How to Create Goals for Your Website Using Google Analytics
If you don’t know how to create goals for your website, you are not being effective. Creating goals in Google Analytics is one of the basics every marketer should know and implement.
Google Analytics is a free tool that allows you to track visits and behaviors people do on your website.
If you haven’t installed Google Analytics on your website, you can check out my previous post on how to do that exactly.
Step-by-Step Guide to Create Goals for Your Website Using Google Analytics
- Google Analytics is installed on your site
- You know what you want to track
Before we get to the actual guide, there are two preparatory points Is like to go over.
First, this would only work if you have Google Analytics installed on your website. It’s worth noting this because I’ve encountered a lot of people who still don’t have Google Analytics installed on their websites, especially small and medium enterprises (SMEs).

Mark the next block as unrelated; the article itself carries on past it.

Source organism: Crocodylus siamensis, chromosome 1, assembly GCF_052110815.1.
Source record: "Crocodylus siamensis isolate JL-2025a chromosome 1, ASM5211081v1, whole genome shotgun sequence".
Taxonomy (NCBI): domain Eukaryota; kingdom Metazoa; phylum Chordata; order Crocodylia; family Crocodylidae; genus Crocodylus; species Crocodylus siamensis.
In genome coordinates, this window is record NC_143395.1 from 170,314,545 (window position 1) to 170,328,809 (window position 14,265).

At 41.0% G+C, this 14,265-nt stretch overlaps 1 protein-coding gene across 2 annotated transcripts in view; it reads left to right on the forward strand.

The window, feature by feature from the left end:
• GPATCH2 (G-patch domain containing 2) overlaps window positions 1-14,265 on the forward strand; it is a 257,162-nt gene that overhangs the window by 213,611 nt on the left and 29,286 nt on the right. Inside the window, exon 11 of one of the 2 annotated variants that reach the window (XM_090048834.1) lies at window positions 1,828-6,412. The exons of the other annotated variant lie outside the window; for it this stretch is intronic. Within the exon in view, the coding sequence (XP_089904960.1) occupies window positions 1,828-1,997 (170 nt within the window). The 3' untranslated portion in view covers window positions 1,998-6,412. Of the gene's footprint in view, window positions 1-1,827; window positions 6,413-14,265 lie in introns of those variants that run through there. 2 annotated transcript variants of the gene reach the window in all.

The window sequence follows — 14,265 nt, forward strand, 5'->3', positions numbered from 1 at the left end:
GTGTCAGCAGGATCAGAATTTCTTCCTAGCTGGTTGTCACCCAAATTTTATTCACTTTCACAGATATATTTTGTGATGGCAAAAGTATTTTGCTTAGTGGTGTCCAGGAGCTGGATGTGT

I also noticed that organizations using Shopify and SquareSpace don’t have this configured as well — despite it being a one-step process.
The second and a very important one that needs to be discussed is you should know beforehand what you want to track.
As a quick overview, Google Analytics allows you to track 4 types of goals:
- Visit / Page
Among these, the most commonly used are the URL and event goals.
A great activity I strongly recommend you go through to determine this is the Digital Marketing and Measurement Model.
After this exercise, you can easily identify everything you need to focus your implementation and measurement.
Now, on to the step-by-step guide…
How to Create Goals in Google Analytics
1) Go to the Google Analytics Admin Panel
This part is easy. Simply log in to Google Analytics and go to the admin panel by clicking the gear icon at the lower left portion of the screen.
How to Create Goals for Your Website Using Google Analytics Step 1: Go to the Admin Section
Then, navigate towards the Goals section.
How to Create Goals for Your Website Using Google Analytics Step 2: Click on Goals